And, the owners aren't even touching the idea of revenue sharing, which is the players' main point of making all teams able to survive and thrive.
So, my take on the situation, after all of that? It's ENTIRELY on the owners, and their proposals are draconian and ridiculous.
All of that having been said, I can see this one going a long time. If there's one thing Gary Bettman has shown over the years, it's that he doesn't really give a crap about what the fans think.
This is basically a case of 1000% greed from a small group of owners who are working as a bloc on the BoG and setting Bettman's agenda. I don't think the NHL's proposals do anything to help with the future of the game, and if anything they just set up for more labor issues down the road.
Fixing teams losing money by forcing player salaries to roll back doesn't help with the same clubs demanding rollbacks go out and push the UFA market to stratospheric heights. Better revenue sharing and less draconian terms that keep teams facing challenges (like Columbus, Nashville, the Islanders, and, yes, the Coyotes) from accessing their full shares of revenue sharing will.
(For the record, I've never understood why the NHL's response to teams who struggled with attendance was "well, we won't let you actually get full revenue sharing. That's like taking a family on food stamps and saying "Well, you lost your job, so we're cutting your benefits.")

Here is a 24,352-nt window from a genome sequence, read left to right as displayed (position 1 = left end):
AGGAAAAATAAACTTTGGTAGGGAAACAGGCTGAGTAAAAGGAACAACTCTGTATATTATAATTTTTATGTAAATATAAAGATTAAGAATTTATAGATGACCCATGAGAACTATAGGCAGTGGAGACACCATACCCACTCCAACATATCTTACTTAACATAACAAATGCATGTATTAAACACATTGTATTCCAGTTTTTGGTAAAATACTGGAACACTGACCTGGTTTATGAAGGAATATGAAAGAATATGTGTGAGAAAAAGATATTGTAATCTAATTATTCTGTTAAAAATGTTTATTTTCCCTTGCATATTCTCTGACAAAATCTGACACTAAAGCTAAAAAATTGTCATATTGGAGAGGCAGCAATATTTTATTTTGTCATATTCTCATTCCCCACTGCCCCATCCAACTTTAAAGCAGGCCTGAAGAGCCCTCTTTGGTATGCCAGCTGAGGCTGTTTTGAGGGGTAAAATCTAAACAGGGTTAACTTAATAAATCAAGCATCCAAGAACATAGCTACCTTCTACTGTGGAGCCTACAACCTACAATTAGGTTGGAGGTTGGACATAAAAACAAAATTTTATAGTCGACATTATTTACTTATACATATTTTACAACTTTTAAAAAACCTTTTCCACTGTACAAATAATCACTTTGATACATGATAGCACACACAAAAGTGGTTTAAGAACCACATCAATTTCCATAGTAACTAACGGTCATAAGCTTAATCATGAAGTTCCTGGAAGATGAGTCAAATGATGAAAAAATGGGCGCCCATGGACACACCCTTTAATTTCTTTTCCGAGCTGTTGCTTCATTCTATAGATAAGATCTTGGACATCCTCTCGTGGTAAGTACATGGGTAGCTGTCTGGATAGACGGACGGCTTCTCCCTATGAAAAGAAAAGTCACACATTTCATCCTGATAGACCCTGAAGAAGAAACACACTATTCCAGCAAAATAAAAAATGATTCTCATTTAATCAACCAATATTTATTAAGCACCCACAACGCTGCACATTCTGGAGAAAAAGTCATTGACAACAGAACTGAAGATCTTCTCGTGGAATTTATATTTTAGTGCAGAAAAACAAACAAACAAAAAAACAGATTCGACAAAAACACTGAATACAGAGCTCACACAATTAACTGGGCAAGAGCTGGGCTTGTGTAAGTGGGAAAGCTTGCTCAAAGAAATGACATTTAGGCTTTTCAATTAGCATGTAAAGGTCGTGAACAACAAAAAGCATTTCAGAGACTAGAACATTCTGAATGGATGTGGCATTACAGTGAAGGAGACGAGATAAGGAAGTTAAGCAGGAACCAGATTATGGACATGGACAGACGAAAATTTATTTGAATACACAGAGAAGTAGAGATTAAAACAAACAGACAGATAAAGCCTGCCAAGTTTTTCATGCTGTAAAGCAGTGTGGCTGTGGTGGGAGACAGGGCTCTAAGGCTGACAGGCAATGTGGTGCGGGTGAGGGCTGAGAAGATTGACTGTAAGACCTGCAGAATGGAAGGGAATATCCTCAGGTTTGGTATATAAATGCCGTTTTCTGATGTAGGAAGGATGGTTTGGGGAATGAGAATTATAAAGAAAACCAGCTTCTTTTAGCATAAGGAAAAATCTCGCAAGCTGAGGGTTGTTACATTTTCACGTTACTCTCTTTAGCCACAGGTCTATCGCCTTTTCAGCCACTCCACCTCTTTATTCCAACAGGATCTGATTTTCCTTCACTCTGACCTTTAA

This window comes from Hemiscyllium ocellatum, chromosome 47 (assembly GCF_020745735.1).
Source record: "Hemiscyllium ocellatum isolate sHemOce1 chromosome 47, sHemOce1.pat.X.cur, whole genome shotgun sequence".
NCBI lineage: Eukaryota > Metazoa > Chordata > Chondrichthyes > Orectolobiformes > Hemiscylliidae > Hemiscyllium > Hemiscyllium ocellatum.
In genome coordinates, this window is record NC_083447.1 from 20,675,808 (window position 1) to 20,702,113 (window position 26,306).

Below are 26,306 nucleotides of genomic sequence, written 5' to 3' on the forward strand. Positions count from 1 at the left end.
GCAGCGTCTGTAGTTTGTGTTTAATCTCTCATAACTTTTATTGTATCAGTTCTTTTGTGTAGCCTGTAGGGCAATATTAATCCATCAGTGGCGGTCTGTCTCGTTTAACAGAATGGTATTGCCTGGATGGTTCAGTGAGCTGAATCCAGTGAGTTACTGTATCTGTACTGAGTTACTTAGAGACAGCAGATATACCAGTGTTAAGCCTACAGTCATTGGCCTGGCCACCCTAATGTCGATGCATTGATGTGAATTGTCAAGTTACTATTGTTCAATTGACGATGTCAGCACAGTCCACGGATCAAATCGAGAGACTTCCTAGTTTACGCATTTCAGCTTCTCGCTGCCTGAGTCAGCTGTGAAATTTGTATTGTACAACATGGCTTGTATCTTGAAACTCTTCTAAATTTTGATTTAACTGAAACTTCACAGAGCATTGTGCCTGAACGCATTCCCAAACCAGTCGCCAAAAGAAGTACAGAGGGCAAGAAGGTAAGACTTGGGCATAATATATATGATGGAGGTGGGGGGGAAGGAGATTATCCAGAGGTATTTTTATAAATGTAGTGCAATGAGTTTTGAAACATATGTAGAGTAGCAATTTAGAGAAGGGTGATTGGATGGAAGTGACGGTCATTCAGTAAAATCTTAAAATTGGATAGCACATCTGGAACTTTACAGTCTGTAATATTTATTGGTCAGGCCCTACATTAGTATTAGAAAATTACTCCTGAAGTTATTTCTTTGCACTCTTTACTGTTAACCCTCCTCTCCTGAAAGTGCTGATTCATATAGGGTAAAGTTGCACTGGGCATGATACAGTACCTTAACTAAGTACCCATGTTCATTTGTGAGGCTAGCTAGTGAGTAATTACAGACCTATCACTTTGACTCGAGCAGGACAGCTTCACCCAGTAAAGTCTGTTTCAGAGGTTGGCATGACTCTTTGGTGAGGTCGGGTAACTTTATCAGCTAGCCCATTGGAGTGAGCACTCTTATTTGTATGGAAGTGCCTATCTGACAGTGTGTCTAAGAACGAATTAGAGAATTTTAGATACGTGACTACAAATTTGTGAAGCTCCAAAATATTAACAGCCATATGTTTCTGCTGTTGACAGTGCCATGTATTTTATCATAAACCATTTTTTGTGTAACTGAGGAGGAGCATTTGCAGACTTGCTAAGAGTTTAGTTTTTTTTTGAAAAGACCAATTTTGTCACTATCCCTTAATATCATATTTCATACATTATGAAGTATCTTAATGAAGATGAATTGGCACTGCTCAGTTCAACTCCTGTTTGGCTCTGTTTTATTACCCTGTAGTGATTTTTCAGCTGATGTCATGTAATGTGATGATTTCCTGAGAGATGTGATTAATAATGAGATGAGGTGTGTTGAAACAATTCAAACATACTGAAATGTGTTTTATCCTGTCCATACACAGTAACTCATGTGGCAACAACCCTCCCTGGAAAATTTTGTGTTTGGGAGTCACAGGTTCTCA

The NHL is also shooting themselves in the collective foot with their organizational gag orders. While the only news on the ownership position is coming from Bettman or NHL VP Bill Daly, the NHLPA is running a broadband PR assault through the main organization, player agents like Allan Walsh, and seemingly every high profile player who makes use of social media tools like Twitter and Facebook.
The more they wall themselves off, the louder the voices of players get, and most fans are already on the NHLPA's side thanks to their consistent charm offensive.
A lockout seems inevitable at this point, and I think the NHL is going to collect a bunch of black eyes in the process of making a small group of owners happy. I don't see it ending well, and however this CBA is eventually settled, I'm betting that if things continue on the current course, we'll have another lockout when it expires.
Dan and Matt did a great job of offering up the facts along with their opinion. I want to go another route, and that is to offer up my personal thoughts on what looks to be an impending lockout.